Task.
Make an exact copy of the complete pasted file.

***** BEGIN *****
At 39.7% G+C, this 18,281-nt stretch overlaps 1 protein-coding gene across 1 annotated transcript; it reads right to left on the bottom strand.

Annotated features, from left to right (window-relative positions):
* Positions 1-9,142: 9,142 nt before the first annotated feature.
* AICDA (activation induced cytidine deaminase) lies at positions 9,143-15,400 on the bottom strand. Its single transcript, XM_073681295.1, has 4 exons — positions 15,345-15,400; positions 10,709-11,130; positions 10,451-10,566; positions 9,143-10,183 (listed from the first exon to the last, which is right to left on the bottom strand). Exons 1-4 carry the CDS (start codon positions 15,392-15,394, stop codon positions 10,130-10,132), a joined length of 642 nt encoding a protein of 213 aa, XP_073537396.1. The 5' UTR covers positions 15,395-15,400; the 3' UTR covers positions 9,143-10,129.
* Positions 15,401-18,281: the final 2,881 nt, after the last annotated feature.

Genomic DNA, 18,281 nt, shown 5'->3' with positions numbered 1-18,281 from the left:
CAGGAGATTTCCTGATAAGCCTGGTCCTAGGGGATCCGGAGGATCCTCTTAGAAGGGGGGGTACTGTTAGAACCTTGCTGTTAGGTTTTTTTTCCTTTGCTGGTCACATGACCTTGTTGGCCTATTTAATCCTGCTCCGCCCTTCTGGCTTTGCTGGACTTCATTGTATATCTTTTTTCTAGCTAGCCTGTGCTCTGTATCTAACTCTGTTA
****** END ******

At 39.7% G+C, this 18,281-nt stretch overlaps 1 protein-coding gene across 1 annotated transcript; it reads right to left on the bottom strand.

Annotated features, from left to right (window-relative positions):
* Positions 1-9,142: 9,142 nt before the first annotated feature.
* AICDA (activation induced cytidine deaminase) lies at positions 9,143-15,400 on the bottom strand. Its single transcript, XM_073681295.1, has 4 exons — positions 15,345-15,400; positions 10,709-11,130; positions 10,451-10,566; positions 9,143-10,183 (listed from the first exon to the last, which is right to left on the bottom strand). Exons 1-4 carry the CDS (start codon positions 15,392-15,394, stop codon positions 10,130-10,132), a joined length of 642 nt encoding a protein of 213 aa, XP_073537396.1. The 5' UTR covers positions 15,395-15,400; the 3' UTR covers positions 9,143-10,129.
* Positions 15,401-18,281: the final 2,881 nt, after the last annotated feature.

Genomic DNA, 18,281 nt, shown 5'->3' with positions numbered 1-18,281 from the left:
CAGGAGATTTCCTGATAAGCCTGGTCCTAGGGGATCCGGAGGATCCTCTTAGAAGGGGGGGTACTGTTAGAACCTTGCTGTTAGGTTTTTTTTCCTTTGCTGGTCACATGACCTTGTTGGCCTATTTAATCCTGCTCCGCCCTTCTGGCTTTGCTGGACTTCATTGTATATCTTTTTTCTAGCTAGCCTGTGCTCTGTATCTAACTCTGTTA